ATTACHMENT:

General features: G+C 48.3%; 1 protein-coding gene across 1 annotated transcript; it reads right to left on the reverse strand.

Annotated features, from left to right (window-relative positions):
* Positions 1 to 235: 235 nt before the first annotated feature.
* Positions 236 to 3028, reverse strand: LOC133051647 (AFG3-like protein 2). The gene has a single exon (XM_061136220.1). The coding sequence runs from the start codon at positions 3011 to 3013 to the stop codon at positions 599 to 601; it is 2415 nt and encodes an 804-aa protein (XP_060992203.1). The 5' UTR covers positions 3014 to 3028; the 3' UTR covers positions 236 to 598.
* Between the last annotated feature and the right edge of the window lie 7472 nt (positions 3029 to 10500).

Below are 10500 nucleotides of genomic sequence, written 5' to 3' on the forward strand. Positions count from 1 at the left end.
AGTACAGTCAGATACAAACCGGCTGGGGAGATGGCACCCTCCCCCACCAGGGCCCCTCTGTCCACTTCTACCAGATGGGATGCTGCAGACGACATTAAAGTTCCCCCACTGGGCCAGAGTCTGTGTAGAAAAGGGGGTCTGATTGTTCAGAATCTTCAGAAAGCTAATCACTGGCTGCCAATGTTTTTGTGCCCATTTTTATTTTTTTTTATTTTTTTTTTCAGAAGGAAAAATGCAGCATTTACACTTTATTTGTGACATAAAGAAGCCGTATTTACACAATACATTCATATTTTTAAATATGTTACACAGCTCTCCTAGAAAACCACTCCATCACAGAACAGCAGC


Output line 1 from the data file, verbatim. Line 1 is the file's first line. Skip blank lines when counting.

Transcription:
General features: G+C 48.3%; 1 protein-coding gene across 1 annotated transcript; it reads right to left on the reverse strand.